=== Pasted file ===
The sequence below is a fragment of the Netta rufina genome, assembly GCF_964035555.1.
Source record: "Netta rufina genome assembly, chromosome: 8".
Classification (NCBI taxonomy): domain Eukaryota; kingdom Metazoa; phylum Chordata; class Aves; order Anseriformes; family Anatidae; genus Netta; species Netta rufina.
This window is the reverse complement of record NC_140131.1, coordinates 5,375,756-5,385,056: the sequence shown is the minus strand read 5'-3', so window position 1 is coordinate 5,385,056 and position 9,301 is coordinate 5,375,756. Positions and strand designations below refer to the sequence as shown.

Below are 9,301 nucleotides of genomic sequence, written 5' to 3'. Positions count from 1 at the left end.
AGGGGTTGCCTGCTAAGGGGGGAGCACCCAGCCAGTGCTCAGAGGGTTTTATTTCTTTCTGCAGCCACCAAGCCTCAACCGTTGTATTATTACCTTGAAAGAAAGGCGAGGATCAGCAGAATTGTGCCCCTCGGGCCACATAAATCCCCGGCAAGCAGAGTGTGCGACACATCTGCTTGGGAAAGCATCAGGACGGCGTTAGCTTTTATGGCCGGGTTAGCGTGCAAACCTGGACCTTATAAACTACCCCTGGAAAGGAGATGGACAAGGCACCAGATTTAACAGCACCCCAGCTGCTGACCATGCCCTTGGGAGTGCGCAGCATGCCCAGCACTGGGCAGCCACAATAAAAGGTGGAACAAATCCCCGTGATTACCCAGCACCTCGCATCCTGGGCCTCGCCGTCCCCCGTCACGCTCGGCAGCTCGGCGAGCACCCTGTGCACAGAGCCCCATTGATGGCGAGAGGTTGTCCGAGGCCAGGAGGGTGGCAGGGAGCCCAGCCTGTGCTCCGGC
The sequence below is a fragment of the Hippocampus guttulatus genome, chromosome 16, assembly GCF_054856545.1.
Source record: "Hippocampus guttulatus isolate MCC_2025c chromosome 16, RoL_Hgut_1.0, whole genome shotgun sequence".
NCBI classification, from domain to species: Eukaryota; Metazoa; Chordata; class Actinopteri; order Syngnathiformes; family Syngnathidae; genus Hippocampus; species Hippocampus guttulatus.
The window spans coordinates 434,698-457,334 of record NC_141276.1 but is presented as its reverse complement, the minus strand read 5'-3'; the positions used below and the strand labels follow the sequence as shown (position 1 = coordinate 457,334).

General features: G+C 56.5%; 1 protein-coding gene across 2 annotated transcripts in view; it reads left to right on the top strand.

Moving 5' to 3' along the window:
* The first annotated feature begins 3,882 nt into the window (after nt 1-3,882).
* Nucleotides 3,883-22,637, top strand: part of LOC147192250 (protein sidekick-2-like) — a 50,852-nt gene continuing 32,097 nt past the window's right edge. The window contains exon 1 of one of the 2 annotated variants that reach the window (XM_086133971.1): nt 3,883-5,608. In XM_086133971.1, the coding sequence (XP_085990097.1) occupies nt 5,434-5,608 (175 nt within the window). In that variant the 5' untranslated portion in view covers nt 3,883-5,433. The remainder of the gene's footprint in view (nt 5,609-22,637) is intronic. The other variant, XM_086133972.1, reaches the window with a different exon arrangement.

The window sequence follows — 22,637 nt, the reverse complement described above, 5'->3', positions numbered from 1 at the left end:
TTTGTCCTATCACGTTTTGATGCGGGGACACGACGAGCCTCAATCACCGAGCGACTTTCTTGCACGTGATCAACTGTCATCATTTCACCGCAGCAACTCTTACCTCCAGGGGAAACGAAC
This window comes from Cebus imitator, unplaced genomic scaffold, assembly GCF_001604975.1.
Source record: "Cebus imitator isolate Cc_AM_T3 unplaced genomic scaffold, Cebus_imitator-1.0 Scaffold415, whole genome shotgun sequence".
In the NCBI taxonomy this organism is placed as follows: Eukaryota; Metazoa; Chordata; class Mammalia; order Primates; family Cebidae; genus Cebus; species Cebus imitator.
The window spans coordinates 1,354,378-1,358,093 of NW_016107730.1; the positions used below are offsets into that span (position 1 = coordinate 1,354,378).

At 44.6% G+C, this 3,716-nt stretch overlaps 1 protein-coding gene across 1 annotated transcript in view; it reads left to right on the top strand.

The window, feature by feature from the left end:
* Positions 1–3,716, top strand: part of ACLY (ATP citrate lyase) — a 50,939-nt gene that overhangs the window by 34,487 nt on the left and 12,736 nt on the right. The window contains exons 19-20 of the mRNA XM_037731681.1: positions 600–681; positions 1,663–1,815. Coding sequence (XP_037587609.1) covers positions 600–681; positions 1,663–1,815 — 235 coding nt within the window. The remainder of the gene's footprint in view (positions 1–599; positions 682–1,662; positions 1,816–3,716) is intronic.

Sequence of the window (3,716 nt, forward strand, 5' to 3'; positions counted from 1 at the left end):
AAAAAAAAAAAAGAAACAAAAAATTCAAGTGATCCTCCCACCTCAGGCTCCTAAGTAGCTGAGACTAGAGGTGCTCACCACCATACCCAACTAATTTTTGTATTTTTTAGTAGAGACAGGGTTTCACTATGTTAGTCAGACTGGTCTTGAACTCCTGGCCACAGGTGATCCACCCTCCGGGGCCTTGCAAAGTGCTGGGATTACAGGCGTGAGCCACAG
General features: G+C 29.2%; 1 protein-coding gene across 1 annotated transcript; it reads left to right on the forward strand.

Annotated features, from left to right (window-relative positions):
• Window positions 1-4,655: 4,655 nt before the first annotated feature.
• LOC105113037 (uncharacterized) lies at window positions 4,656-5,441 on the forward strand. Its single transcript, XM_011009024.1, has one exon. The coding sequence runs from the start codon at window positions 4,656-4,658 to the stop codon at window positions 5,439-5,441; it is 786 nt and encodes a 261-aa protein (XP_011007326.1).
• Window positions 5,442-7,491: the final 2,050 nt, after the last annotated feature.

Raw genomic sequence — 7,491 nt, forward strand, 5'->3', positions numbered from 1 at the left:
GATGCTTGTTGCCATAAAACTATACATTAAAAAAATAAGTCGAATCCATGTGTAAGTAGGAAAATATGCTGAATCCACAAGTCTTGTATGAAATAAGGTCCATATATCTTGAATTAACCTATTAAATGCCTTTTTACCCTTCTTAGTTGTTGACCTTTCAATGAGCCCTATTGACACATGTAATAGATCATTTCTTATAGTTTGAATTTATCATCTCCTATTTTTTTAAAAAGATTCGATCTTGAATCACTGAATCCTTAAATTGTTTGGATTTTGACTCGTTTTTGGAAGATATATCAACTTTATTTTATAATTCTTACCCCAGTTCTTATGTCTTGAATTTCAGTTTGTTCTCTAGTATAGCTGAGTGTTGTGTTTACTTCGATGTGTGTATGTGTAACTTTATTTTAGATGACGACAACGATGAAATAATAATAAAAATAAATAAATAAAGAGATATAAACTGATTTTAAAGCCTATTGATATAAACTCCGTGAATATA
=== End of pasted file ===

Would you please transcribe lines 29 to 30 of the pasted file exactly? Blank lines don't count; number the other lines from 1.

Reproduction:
• LOC105113037 (uncharacterized) lies at window positions 4,656-5,441 on the forward strand. Its single transcript, XM_011009024.1, has one exon. The coding sequence runs from the start codon at window positions 4,656-4,658 to the stop codon at window positions 5,439-5,441; it is 786 nt and encodes a 261-aa protein (XP_011007326.1).
• Window positions 5,442-7,491: the final 2,050 nt, after the last annotated feature.